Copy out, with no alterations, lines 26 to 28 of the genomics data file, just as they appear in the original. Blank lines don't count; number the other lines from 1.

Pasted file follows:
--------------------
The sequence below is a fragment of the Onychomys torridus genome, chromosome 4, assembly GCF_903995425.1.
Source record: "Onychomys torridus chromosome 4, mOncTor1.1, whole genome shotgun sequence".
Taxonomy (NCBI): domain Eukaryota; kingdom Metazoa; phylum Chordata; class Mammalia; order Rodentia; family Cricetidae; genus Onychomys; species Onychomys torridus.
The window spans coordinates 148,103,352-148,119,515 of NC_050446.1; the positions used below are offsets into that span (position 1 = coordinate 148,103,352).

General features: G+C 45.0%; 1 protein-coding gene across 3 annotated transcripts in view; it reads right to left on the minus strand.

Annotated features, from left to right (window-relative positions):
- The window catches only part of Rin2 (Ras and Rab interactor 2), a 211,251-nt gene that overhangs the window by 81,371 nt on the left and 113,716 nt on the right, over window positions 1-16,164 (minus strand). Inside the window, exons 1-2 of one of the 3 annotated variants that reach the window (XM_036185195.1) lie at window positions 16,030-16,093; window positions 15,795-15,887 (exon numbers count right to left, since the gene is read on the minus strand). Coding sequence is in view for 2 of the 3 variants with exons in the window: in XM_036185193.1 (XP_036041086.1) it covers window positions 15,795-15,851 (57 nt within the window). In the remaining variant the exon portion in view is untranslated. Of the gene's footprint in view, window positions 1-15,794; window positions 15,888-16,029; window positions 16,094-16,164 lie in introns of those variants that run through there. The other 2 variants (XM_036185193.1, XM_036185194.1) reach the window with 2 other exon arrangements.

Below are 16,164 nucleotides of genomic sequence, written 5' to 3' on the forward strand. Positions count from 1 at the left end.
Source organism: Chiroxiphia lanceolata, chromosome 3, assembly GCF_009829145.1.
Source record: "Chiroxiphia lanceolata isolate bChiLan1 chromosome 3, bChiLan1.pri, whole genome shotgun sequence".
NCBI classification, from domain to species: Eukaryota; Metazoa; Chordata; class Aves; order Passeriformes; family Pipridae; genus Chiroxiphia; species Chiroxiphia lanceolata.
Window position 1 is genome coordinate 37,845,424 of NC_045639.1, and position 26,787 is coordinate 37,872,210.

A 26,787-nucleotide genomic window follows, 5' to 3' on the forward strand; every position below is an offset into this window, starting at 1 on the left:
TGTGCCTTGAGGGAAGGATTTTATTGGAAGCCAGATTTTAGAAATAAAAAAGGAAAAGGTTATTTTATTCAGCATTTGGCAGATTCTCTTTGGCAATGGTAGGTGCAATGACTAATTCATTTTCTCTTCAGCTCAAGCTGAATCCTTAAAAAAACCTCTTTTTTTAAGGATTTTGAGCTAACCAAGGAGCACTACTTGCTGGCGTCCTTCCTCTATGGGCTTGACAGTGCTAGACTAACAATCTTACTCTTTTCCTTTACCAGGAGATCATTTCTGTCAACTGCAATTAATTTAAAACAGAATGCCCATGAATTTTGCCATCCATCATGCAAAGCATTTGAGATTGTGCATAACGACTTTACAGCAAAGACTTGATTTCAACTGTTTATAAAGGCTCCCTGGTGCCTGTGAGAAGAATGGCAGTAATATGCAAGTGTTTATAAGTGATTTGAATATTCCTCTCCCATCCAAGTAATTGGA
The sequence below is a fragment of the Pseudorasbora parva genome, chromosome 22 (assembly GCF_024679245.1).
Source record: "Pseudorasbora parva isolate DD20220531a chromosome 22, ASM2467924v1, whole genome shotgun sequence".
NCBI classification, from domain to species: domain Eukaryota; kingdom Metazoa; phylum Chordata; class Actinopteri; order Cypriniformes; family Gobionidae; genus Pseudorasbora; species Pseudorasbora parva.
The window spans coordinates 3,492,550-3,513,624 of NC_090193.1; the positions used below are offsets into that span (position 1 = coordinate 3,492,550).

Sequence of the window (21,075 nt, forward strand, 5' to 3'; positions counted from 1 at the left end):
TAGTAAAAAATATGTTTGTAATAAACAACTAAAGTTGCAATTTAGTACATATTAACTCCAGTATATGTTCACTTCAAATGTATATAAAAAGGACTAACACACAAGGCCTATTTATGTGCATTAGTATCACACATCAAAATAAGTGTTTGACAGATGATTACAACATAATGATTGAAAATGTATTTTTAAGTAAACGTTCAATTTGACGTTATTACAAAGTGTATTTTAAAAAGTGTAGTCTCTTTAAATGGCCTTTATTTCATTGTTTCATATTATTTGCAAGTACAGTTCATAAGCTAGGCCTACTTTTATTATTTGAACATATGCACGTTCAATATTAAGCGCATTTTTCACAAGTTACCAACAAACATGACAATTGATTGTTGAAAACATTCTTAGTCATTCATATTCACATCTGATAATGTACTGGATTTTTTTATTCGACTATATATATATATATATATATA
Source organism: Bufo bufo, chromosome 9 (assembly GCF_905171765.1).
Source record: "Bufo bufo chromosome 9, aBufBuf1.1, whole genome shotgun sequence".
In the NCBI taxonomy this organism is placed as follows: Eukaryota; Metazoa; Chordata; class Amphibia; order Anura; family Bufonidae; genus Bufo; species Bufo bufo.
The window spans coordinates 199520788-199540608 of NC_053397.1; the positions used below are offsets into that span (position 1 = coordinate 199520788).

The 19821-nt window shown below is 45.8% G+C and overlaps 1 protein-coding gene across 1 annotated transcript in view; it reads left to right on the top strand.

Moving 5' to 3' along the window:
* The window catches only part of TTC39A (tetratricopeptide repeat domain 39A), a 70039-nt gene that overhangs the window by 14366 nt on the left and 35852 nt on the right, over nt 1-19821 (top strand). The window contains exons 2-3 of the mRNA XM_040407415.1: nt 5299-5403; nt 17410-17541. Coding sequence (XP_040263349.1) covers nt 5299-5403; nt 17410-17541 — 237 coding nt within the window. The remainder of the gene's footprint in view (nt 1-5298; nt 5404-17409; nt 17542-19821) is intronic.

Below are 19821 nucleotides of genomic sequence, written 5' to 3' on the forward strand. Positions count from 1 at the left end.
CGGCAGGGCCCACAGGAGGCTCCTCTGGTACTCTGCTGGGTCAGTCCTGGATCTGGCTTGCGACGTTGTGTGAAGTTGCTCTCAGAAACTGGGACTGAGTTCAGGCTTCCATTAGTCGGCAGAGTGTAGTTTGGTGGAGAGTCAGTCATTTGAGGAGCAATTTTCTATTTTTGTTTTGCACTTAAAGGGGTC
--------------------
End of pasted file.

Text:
Moving 5' to 3' along the window:
* The window catches only part of TTC39A (tetratricopeptide repeat domain 39A), a 70039-nt gene that overhangs the window by 14366 nt on the left and 35852 nt on the right, over nt 1-19821 (top strand). The window contains exons 2-3 of the mRNA XM_040407415.1: nt 5299-5403; nt 17410-17541. Coding sequence (XP_040263349.1) covers nt 5299-5403; nt 17410-17541 — 237 coding nt within the window. The remainder of the gene's footprint in view (nt 1-5298; nt 5404-17409; nt 17542-19821) is intronic.

Below are 19821 nucleotides of genomic sequence, written 5' to 3' on the forward strand. Positions count from 1 at the left end.